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Leonardo Da Vinci faked Shroud of Turin

Monday, July 06 2009 @ 11:48 PM CDT

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David Derbyshire

HE WAS the ultimate Renaissance man - studying anatomy, designing a rudimentary helicopter and creating some of the most admired paintings of the age.

SPITTING image ... researchers have matched a drawing of Leonardo Da Vinci, left, to the Shroud of Turin.

But could Leonardo Da Vinci also have perpetrated history's greatest art forgery?

That's the suggestion of one expert, who claims that Leonardo was responsible for faking the Turin Shroud.

The relic has inspired generations of pilgrims who have flocked to see what they believe is the face of the crucified Jesus. But it has also provoked bitter controversy after scientists carbon-dated it to the Middle Ages.

Now a US artist has entered the fray, putting forward her own theory about its origin. Lillian Schwartz, a graphic consultant at the School of Visual Arts in New York, claims that the image is a self-portrait of Leonardo, which was made using a crude photographic technique.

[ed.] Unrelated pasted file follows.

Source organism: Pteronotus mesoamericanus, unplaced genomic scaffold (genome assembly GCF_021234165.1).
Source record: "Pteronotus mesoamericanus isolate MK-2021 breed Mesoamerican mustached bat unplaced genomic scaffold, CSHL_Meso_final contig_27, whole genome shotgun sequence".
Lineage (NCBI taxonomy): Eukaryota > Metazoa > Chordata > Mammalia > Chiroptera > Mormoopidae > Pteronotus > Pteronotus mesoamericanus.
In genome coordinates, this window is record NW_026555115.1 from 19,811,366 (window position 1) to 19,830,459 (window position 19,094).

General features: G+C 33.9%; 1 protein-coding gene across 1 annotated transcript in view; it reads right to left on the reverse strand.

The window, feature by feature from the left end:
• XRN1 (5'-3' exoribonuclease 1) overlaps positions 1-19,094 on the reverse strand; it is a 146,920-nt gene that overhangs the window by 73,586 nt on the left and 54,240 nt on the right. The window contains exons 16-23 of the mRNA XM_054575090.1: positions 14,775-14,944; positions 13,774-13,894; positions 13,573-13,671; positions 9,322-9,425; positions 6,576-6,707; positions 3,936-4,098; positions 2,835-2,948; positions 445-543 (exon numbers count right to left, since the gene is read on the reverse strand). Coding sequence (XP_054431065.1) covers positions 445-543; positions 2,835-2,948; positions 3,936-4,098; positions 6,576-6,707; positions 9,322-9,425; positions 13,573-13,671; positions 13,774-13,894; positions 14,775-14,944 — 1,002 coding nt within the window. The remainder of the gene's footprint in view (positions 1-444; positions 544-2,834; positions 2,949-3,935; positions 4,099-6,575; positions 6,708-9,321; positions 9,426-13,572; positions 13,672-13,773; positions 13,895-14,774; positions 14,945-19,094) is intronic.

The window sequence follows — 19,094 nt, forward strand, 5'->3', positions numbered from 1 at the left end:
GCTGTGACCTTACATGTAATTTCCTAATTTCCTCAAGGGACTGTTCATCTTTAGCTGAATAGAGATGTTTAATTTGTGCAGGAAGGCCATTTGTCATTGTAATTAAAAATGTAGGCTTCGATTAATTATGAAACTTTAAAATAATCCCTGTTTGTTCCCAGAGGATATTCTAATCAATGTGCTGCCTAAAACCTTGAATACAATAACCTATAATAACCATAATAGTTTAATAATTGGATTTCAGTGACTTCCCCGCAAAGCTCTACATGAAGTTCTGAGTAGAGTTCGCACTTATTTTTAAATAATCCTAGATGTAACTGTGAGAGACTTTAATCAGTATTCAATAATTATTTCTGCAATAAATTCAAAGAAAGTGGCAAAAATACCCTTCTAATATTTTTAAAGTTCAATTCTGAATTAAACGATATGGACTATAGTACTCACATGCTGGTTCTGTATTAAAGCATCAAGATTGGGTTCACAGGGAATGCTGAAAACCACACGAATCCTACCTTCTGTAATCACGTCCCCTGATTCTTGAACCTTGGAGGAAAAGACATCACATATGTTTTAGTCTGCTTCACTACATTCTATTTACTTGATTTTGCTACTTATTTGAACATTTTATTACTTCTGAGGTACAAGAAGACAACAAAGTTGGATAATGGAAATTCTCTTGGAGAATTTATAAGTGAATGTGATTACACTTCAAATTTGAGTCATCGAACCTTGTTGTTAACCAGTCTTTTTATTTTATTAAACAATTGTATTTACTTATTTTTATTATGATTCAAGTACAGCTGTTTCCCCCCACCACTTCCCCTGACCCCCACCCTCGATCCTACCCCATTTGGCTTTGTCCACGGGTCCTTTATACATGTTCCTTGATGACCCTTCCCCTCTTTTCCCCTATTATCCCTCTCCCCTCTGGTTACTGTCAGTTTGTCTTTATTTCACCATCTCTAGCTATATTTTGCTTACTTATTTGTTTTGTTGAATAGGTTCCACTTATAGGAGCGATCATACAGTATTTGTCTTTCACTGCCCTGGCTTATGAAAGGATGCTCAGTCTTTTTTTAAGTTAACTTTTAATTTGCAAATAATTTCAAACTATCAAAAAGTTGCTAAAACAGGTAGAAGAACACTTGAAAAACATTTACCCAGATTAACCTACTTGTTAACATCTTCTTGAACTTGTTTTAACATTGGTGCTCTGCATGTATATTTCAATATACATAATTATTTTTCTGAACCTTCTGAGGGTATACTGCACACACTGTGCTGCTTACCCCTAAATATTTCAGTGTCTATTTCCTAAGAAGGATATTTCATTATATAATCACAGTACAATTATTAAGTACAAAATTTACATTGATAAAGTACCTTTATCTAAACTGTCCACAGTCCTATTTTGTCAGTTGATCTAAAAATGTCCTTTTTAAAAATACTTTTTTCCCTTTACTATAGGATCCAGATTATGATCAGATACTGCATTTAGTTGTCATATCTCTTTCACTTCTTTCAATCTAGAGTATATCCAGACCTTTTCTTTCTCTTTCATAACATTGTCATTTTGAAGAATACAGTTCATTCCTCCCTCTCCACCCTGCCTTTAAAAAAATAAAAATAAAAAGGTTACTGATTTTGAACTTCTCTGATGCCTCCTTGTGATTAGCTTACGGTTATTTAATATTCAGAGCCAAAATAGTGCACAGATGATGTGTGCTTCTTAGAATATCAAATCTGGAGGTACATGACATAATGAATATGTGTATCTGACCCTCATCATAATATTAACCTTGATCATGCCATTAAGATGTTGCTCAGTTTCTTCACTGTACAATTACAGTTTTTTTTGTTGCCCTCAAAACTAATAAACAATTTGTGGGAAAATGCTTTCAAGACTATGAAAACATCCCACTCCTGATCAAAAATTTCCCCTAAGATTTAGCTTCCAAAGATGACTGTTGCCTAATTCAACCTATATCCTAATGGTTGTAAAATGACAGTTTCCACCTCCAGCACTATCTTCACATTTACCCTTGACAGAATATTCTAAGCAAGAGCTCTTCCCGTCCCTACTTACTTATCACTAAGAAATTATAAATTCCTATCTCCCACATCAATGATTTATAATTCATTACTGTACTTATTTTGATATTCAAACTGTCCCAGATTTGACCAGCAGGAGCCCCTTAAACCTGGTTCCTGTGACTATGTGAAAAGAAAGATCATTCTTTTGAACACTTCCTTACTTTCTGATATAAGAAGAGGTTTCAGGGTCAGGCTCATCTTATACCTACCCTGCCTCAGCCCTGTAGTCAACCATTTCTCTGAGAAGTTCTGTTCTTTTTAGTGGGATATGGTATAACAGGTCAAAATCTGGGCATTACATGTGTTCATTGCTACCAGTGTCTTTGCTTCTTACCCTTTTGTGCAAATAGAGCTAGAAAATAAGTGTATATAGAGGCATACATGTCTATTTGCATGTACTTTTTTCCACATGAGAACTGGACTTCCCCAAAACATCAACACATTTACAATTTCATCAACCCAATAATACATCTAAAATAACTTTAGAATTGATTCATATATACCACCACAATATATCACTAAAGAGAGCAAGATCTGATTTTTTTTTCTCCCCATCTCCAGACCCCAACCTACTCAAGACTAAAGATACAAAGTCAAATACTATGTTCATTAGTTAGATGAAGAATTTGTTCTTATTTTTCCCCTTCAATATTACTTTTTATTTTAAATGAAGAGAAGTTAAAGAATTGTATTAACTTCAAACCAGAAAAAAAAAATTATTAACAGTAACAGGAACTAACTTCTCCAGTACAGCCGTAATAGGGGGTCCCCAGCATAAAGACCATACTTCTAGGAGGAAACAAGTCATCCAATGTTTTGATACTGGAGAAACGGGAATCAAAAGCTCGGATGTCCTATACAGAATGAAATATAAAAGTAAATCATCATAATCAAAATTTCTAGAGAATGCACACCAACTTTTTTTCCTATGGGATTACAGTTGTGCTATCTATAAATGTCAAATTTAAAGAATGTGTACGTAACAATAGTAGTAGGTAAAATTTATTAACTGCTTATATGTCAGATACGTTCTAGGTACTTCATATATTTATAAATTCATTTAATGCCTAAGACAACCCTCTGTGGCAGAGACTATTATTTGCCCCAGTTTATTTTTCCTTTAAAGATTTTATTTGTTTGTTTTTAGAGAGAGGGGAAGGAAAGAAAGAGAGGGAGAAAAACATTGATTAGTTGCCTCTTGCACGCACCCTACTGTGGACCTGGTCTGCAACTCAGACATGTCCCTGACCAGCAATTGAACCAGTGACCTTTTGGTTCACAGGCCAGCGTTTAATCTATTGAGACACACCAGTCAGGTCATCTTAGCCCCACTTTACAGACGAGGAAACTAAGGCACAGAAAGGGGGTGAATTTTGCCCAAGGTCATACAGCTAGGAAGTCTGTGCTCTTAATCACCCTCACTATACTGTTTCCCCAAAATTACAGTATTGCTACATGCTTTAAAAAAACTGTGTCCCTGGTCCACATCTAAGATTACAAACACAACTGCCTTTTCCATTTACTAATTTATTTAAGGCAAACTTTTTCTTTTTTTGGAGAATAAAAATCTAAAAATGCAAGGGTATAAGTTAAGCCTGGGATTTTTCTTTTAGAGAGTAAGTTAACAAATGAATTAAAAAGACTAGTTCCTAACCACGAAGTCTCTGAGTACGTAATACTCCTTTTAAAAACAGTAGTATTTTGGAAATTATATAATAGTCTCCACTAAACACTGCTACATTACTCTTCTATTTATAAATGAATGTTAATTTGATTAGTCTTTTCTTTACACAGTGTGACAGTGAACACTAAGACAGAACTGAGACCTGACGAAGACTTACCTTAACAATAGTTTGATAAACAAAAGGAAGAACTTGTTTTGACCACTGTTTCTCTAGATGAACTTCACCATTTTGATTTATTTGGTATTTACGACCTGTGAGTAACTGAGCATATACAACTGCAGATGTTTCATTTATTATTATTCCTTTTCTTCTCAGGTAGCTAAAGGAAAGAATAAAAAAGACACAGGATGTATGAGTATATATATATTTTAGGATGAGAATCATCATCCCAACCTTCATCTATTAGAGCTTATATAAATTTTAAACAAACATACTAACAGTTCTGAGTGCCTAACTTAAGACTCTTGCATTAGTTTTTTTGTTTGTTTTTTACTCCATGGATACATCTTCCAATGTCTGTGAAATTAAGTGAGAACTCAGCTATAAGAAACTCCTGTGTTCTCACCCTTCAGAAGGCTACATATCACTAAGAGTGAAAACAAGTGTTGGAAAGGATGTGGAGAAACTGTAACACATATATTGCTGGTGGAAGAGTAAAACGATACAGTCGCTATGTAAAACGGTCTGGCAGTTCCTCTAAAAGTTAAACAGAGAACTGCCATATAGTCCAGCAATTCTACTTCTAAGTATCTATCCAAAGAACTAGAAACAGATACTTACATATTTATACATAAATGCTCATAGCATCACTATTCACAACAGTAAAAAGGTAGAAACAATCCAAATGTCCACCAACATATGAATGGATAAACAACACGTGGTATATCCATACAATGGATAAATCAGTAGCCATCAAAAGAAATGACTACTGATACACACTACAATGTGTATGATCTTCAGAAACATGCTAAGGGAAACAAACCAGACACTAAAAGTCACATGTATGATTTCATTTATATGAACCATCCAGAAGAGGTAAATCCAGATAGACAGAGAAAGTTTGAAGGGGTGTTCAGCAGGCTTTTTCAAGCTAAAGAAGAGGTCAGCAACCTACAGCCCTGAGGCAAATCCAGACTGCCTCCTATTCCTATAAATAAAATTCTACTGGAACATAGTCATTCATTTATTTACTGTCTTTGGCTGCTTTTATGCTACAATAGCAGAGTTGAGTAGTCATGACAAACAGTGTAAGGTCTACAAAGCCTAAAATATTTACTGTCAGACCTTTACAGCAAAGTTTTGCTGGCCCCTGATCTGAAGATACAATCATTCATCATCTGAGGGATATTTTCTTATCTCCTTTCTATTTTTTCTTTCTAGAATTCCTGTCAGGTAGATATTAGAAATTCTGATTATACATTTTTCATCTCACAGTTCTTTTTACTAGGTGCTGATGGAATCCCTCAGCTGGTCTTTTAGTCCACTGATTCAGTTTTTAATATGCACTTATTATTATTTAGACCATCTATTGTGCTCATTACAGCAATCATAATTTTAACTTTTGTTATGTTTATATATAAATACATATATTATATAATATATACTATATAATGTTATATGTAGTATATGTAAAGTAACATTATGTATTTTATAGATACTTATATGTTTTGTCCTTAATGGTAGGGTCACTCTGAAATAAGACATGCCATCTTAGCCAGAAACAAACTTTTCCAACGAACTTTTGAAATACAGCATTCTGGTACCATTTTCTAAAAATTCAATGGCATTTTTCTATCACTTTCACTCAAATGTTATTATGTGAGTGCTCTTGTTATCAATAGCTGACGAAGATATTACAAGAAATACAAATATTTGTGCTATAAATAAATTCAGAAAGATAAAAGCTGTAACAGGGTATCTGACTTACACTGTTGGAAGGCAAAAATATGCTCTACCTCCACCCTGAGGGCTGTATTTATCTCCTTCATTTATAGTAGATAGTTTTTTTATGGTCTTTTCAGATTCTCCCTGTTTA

Using computer scans she found that the face on the Turin Shroud and a self-portrait of Leonardo da Vinci share the same dimensions.

In the 1980s Miss Schwartz made detailed measurements of the Mona Lisa and a Leonardo self-portrait. To her amazement, the two faces lined up perfectly, leading her to suggest that he used a self-portrait as a model for the painting.

Earlier this year she used the same technique to compare another Leonardo self-portrait with the Turin Shroud. "It matched. I'm excited about this," she said.

"There is no doubt in my mind that the proportions that Leonardo wrote about were used in creating this Shroud's face."

A television documentary broadcast in Britain this week showed how Leonardo scorched his facial features on to the linen of the shroud using a sculpture of his face and an early photographic device called a camera obscura.

Shroud researcher Lynn Picknett said: "It is spooky, it is jaw-dropping.

"The faker of the shroud had to be a heretic. He had to have a grasp of anatomy and he had to have at his fingertips a technology which would completely fool everyone until the 20th century."

The program points out that Leonardo was fascinated with optical equipment and his notebooks contain one of the earliest drawings of a camera obscura.


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